Care & Cleaning Instructions for Vintage Japanese Kimonos & Fabrics
|What is this page? We have been selling vintage Japanese kimonos and fabrics since 1998. Over the years we have accumulated various tips and info as to the care of these older Japanese garments & fabrics. This is the latest iteration. If you have any suggestions or recommendations to add, please contact us.|
CARE AND CLEANING INSTRUCTIONS:
- TRADITIONAL VINTAGE JAPANESE COTTONS:
A. ABOUT DEADSTOCK & USED VINTAGE KASURI (Ikat) / INDIGO-DYED COTTONS:
When the fabric is called 'deadstock', this means it is from the factory or workshop of original maker, so is 'new', unused, even if it may be quite old. VERY IMPORTANT that for these types of deadstock that you always wash each piece separately by hand -- never wash them with any other fabric. See below for more detailed recommendations on cleaning.
B. CLEANING OF COTTON KIMONO FABRIC (Yukata):
FAQ: Can you tell me if your cotton kimono fabric is washable? Machine washable? Color-fast? That is of course an important consideration for a summer kimono.... (This applies to rolls/pieces of cotton kimono fabric which we have in our web store.)
Answers to your questions, with some elaboration:
Yes, washable, BUT, treat the fabric this way when washing vintage cotton fabric pieces—
- Hand wash fabric pieces separately in cold water, using low amount of very mild soap or old-fashioned Woolite(TM).
- NEVER let the fabric sit in water for very long, remove it immediately after washing it.
- DO NOT wring water out, instead, gently press water out and lay fabric on towels, flattening and pressing to get excess water out.
- OR, as alternative: Do not wring, but press out excess water, then tumble dry (no heat) until a bit moist, then lay flat.
- Then let fabric fully air dry, making sure to smooth the surface.
- When laying out to air-dry do NOT have it in direct sunlight when drying.
- About the option for machine wash: The only thing that we can recommend using machine wash is for our yukata (summer cotton kimono): Wash cold, gentle cycle, tumble dry no heat.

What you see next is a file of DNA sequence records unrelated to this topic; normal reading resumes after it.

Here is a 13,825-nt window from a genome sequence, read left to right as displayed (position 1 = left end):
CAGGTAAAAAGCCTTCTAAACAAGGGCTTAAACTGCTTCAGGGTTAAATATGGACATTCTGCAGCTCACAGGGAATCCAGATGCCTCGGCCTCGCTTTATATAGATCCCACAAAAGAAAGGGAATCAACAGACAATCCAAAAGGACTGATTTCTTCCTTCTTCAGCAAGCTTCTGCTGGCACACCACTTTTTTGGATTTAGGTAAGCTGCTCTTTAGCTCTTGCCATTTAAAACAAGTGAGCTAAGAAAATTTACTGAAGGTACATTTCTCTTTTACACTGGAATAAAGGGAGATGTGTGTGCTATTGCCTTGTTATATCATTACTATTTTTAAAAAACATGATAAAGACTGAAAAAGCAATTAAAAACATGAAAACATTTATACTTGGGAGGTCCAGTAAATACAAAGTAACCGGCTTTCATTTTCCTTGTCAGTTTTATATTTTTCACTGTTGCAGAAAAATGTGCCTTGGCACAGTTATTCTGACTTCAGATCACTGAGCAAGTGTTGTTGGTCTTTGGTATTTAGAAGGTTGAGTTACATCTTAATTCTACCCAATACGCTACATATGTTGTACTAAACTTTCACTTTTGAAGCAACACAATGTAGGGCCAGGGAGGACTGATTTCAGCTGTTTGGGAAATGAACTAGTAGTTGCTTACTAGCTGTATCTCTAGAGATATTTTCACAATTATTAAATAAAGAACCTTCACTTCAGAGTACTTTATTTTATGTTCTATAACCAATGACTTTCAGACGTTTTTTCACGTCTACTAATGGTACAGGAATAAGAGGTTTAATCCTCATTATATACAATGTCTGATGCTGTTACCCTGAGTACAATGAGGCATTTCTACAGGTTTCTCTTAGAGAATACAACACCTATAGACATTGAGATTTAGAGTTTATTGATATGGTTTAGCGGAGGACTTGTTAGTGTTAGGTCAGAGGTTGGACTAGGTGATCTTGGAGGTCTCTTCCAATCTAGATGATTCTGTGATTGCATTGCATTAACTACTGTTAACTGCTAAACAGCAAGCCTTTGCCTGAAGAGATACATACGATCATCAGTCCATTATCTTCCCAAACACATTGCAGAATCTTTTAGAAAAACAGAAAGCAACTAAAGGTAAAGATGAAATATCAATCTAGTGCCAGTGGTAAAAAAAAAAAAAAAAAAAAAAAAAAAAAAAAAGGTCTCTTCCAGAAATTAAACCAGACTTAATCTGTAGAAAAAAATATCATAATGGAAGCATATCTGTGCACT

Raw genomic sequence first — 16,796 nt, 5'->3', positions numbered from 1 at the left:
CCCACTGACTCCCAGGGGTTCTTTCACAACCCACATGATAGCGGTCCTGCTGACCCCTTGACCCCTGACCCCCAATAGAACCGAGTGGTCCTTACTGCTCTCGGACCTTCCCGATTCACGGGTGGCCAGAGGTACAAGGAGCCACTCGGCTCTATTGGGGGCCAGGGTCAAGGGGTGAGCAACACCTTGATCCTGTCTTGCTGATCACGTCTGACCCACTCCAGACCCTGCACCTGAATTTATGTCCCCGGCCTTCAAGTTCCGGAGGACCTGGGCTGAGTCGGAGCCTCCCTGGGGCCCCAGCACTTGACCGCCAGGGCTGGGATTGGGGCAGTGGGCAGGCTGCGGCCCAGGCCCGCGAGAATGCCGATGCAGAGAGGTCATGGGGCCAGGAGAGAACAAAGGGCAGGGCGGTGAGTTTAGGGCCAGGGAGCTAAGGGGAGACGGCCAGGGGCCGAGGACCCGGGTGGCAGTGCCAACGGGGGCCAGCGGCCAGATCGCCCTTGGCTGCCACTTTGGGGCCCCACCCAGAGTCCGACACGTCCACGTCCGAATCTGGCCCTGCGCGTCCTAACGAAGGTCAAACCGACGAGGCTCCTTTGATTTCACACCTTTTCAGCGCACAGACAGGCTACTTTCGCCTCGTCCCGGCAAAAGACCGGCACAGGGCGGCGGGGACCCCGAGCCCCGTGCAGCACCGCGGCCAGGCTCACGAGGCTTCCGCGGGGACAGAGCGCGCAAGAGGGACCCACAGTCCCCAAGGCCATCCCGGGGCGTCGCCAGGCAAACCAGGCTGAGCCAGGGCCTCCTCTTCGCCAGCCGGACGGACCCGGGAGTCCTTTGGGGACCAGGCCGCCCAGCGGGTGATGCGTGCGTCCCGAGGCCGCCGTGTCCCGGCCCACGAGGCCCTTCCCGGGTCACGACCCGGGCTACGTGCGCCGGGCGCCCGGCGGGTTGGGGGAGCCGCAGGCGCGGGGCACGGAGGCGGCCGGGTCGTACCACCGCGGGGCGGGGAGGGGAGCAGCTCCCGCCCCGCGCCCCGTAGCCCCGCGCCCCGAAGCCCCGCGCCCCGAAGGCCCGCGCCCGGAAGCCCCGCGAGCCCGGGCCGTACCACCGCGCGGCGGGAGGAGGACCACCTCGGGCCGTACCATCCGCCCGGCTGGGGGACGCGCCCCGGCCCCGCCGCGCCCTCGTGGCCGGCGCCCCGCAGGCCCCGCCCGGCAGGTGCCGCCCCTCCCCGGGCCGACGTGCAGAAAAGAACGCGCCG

If it is still a bit wrinkled after washing & drying, use low heat iron to press it, but to avoid making the fabric shiny, put a thin cotton towel or some such over the fabric before ironing. This way it can be neatly pressed & not get that shine to it.
- OTHER about indigo/kasuri: Sometimes the older indigo dyed fabrics can bleed many times when being washed, but with each wash the fabric becomes softer.
- TRADITIONAL VINTAGE JAPANESE SILKS:
About Cleaning Vintage Japanese Silk kimonos and fabrics--
99% of the time it is recommended to professionally dry clean vintage silk kimonos. This is because so much depends on the age of the fabric, and even on the age and type of thread used; furthermore, it matters as well as to whether it has been dry-cleaned before -- so, we recommend dry cleaning. Even then, we have used local Asian / Family-run cleaners who do the cleaning in-house; this way we can communicate things specific to the garment / fabric being cleaned. Chain dry cleaners that do not do the cleaning in-house may not be a good choice unless you can be assured that your directions are followed carefully.
- Other tips/info about vintage kimonos and fabrics are on our website:
List of answers to questions about our kimonos and fabrics over the years(rather extensive):
Recommended links and information about broader themes of Japanese Culture, Kimonos etc:
Our Site Map (Alphabetically):